'compact unit', measures to safeguard the interest of employees, probe into the
activities of NFL's top management and the irregularities performed at HBL.
Since NDFC emerges to be solely responsible for the current state of affairs,
CIRC must ensure payment of full salary of employees, for the lay-off period,
before offering the unit for sale.
The impression created by some that NFL is not a economically
viable unit is incorrect. The plant is fully intact and capable of commencing
production within weeks. The basic problems are: working capital and
disconnected electricity connection. Settlement of excise duty case pertains to
NDFC tenure and has to be resolved before sale of this unit. NDFC should also
pay outstanding electricity and other utility bills.
The total liabilities of NFL exceeds Rs 1.2 billion, most of
the shares transferred in the name of Schon Group are still intact, HBL and ABL
have charge on assets, all the lenders are covered to a large extent. However,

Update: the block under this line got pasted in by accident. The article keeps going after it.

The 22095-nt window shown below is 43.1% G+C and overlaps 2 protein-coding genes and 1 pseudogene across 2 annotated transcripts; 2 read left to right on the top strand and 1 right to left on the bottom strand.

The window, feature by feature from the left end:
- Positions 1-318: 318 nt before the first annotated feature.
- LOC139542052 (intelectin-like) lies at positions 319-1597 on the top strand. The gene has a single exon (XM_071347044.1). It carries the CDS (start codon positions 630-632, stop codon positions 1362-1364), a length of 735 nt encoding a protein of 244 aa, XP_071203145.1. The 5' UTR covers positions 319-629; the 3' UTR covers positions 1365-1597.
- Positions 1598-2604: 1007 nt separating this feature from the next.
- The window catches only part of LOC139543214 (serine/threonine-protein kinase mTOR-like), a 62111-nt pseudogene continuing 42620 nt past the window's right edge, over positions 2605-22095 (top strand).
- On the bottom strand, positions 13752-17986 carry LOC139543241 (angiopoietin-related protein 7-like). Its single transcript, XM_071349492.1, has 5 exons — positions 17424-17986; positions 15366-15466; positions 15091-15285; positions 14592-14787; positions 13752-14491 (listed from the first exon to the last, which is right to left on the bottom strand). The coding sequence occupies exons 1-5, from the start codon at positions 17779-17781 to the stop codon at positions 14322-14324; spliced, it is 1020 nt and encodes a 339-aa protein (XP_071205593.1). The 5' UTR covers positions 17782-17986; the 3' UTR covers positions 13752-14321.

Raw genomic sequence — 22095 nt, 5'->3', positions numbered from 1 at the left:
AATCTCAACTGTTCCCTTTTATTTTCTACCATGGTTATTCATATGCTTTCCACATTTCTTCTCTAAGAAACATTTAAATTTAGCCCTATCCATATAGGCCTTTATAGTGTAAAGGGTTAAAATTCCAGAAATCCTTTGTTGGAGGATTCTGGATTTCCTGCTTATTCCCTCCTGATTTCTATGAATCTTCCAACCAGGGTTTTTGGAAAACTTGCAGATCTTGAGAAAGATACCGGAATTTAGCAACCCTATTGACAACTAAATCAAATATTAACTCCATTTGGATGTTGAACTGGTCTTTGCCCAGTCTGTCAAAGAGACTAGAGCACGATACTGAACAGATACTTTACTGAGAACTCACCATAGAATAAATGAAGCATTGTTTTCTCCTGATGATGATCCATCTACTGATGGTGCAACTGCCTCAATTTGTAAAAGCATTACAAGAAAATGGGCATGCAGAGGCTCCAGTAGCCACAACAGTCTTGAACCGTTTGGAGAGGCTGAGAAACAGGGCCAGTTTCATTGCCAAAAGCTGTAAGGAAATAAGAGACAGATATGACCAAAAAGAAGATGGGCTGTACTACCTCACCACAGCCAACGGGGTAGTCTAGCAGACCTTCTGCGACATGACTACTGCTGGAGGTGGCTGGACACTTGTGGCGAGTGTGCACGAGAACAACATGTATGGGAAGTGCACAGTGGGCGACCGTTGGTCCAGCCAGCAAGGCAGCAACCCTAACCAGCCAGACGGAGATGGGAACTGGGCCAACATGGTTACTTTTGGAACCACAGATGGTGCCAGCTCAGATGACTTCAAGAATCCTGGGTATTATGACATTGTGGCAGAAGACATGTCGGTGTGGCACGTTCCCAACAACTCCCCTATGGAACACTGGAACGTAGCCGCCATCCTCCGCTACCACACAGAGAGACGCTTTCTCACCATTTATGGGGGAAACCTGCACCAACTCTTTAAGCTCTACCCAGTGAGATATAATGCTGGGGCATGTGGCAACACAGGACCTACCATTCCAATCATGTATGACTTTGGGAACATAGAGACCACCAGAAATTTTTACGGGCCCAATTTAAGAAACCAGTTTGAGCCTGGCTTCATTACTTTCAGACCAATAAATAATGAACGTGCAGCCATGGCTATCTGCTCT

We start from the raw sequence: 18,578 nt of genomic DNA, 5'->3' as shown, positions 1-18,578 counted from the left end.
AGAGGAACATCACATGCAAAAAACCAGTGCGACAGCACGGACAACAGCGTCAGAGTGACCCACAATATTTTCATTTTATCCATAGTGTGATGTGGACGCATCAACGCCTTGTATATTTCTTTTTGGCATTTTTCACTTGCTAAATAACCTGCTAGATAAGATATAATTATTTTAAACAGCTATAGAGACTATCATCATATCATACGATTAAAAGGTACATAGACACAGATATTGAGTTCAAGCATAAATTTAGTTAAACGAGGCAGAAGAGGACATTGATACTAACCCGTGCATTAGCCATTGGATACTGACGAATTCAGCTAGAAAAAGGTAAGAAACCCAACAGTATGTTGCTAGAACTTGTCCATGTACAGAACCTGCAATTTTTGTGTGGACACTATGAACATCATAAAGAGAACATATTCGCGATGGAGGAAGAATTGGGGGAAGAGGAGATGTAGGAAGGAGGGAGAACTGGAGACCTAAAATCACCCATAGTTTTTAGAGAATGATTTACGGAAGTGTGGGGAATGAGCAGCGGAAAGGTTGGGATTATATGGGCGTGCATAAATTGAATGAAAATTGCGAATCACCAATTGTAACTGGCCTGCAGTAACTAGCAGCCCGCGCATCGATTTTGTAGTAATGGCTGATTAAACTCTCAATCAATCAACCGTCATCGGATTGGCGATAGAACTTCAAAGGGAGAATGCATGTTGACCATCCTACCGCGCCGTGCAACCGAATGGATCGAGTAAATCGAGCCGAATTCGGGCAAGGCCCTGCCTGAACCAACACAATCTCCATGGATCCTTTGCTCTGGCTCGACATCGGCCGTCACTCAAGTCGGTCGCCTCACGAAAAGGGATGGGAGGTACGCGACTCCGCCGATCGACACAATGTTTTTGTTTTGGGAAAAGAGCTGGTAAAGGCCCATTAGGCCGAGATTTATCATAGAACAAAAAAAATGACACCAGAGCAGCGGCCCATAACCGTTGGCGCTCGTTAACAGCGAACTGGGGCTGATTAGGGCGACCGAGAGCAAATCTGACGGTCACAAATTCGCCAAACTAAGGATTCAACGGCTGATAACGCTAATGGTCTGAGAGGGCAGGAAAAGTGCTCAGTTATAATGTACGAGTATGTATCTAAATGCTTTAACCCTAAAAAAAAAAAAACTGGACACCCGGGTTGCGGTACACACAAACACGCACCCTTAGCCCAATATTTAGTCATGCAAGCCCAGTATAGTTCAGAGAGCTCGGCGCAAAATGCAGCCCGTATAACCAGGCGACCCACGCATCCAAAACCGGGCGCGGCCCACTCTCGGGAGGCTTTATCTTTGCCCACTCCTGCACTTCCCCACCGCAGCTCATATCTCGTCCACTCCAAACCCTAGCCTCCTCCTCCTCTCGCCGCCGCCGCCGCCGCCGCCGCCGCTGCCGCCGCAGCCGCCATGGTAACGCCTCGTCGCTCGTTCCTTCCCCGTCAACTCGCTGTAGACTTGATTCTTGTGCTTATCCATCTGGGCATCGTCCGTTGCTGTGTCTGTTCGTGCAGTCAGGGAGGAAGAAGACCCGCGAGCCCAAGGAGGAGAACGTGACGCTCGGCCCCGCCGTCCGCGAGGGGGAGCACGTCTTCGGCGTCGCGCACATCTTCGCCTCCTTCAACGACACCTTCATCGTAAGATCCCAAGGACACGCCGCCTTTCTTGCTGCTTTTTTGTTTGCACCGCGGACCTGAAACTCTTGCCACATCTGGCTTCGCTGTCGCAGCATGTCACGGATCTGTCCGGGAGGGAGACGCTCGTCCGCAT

financial analysts expects sale of NFL at around Rs 800 million and the balance
has to be written-off. Therefore, CIRC as well as Accountability Bureau must
investigate who were responsible for sale of NFL to Schon Group and issue of
bank guarantees without proper collateral by HBL. Responsible people at
Privatization Commission should also be brought to task who have not encashed
the bank guarantee of Schon Group when they defaulted.
The prevailing state of affairs at NFL is a clear example of
lack of governance and accountability. As the present government claims to
continue accountability and ample evidence are available, all those who were
involved in virtual distraction of a national asset must be prosecuted and
punished. Some of the immediate measures are: putting the names of NFL's top
brars on exit control list and bringing back Riaz Niazi, immediate arrest of
those who have been alleged for misappropriation and corruption, confiscation of
shares of Schon Group in NFL.
At the same time CIRC must ensure that this time NFL is sold
to a credible investor who is serious in continuing production activities at the
plant — survival of around 1000 families is directly dependent on NFL. The
unit should not be sold to a buyer who is interested in real estate or scrap.
The demand and supply position of man-made fibre indicates not only bright
prospects for new buyer but also offer opportunities for expansion.